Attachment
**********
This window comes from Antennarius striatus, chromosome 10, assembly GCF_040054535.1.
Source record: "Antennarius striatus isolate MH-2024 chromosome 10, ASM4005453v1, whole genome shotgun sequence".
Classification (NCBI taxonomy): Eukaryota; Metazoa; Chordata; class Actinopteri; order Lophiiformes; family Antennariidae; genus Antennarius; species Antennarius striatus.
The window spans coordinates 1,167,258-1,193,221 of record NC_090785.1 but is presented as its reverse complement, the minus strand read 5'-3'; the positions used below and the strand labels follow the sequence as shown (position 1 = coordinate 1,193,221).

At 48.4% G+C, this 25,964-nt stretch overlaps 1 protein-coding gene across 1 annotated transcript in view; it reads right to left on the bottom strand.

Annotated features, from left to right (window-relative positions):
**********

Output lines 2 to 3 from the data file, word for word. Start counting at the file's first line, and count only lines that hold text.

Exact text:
Source record: "Antennarius striatus isolate MH-2024 chromosome 10, ASM4005453v1, whole genome shotgun sequence".
Classification (NCBI taxonomy): Eukaryota; Metazoa; Chordata; class Actinopteri; order Lophiiformes; family Antennariidae; genus Antennarius; species Antennarius striatus.